Buttigieg Does Supply Chain Crisis Victory Lap as Grocery Shelves Go Empty

Buttigieg Does Supply Chain Crisis Victory Lap as Grocery Shelves Go Empty

Transportation Secretary Pete Buttigieg was hailed as the man who “saved Christmas” on Tuesday over his handling of the supply chain crisis as Americans around the country shared photos of empty grocery shelves on social media.

Speaking at a press conference at the ports of Los Angeles and Long Beach, Buttigieg said that while the supply chain crisis will continue throughout the pandemic, he celebrated the transportation of goods over Christmas.

“As long as the pandemic persists, as long as we are making up for decades of past disinvestment, we are going to see impacts on shipping times and shipping cost,” Buttigieg said. “When there is an issue affecting ports here, you will feel it as far away as my Indiana hometown.

“Not only is this about the presents under the tree, this is about essential goods like medical goods that are needed in this moment of continued public health challenge,” he added.

Buttigieg hailed the shipment of goods over the Christmas season as “an extraordinary achievement,” noting that the ports of Los Angeles and Long Beach “processed 14 percent more containers compared to those processed in 2018 over the same time period,” according to the Hill.

“One of the reasons why Christmas was not in fact canceled is that ports like L.A. and Long Beach moved record levels or goods, allowing an all-time record high in terms of retail sales his holiday season,” he said.

Los Angeles Mayor Eric Garcetti further hailed Buttigieg as the “man who saved Christmas.”

Photos around the country painted a much bleaker picture, showing empty grocery store shelves.

Orange juice section. #LetsGoBrandon! pic.twitter.com/Dn4essU4gf

— Mark Krikorian (@MarkSKrikorian) January 11, 2022

And dairy. pic.twitter.com/bSFN23JrKY

— Mark Krikorian (@MarkSKrikorian) January 11, 2022

The meat section at my local store. pic.twitter.com/SUURfDAXeV

— Mark Krikorian (@MarkSKrikorian) January 11, 2022

the shelves at target near my apartment. this is wild pic.twitter.com/pRaU2h5v3E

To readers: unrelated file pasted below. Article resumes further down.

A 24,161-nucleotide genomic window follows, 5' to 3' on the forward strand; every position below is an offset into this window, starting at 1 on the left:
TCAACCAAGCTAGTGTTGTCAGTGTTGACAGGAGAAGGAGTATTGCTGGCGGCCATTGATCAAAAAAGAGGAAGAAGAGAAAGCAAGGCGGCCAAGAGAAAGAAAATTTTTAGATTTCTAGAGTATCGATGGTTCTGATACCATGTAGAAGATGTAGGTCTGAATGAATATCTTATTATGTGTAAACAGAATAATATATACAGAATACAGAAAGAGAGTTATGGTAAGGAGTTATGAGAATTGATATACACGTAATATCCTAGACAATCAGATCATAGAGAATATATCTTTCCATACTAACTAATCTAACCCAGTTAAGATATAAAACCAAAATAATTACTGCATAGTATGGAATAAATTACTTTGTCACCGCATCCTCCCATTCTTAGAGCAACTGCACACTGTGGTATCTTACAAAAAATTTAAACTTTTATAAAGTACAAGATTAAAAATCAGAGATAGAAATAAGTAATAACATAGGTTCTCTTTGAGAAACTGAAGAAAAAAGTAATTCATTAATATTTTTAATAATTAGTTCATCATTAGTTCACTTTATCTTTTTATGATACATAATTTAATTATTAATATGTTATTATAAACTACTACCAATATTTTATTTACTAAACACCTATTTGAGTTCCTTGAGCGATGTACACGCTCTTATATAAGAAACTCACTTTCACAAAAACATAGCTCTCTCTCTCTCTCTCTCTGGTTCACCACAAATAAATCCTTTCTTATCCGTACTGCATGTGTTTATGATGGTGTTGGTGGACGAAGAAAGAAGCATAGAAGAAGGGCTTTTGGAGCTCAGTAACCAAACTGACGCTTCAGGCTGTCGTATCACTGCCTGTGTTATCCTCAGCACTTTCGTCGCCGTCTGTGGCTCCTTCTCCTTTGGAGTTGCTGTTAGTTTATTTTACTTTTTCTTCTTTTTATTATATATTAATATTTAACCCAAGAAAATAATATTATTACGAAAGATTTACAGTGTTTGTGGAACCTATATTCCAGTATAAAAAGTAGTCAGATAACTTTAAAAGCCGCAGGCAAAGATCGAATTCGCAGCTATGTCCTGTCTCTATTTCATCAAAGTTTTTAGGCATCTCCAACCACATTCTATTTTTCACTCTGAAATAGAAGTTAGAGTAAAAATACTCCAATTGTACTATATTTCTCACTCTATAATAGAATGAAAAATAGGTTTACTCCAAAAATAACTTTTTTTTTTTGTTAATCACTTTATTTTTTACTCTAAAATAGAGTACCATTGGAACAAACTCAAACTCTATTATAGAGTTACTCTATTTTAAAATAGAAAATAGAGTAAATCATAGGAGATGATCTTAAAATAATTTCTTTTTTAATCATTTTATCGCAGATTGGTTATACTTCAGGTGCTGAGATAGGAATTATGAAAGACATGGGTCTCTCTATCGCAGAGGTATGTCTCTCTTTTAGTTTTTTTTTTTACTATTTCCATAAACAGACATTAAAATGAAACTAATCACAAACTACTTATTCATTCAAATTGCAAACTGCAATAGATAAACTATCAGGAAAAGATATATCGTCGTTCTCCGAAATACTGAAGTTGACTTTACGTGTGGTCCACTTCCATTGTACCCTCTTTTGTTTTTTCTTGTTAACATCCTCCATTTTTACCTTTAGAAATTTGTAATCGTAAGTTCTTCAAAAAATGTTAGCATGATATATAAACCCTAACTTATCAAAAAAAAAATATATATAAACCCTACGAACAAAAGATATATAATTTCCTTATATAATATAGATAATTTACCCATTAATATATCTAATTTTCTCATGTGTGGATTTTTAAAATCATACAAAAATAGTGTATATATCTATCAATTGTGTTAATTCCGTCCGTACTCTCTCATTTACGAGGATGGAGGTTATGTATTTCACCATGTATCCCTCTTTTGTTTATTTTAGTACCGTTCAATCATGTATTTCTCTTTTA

— Jordan Chamberlain (@jordylancaster) January 11, 2022

Realise this is old news/new normal. But went to @asda in Brighton…6pm. Amazing shelves still like this, even allowing for recent holidays. What’s up @ColdChainShane ??

Genuine Q. Is it same in France or Germany?? Anyone? #supplychainmanagement#brexitpic.twitter.com/zrMaLf2w9m

— Peter Foster (@pmdfoster) January 4, 2022


Shoppers 'astounded' by thinning grocery store supplies: 'It's just empty shelves' https://t.co/M2AhQqRadM

— Benny (@bennyjohnson) January 11, 2022

Are your grocery store shelves empty? Reply with a photo.

Democrat policies are taking America backward. pic.twitter.com/Ox31rkFpus

— Kevin McCarthy (@GOPLeader) January 11, 2022

Pictures of bare shelves at grocery stores throughout the Las Vegas valley this week thanks to #BareShelvesBiden

After almost a year in office, the only thing Joe Biden has delivered on are empty shelves and empty promises. pic.twitter.com/KZxm045Z6D

— Adam Paul Laxalt (@AdamLaxalt) January 11, 2022

As CNBC noted, the supply chain crisis has severely impacted the top grocery chains, with Albertsons, Kroger, and Walmart falling below stock value.

“Albertsons shares fell 9.75% to $28.79 at market close, after the company detailed the supply chain challenges and inflated costs it’s seeing on its earnings call,” said CNBC. “The dive in its stock occurred even though the grocer raised its fiscal 2021 forecast. Shares of Kroger fell about 3%, while Walmart shed less than 1%.”

Paul Bois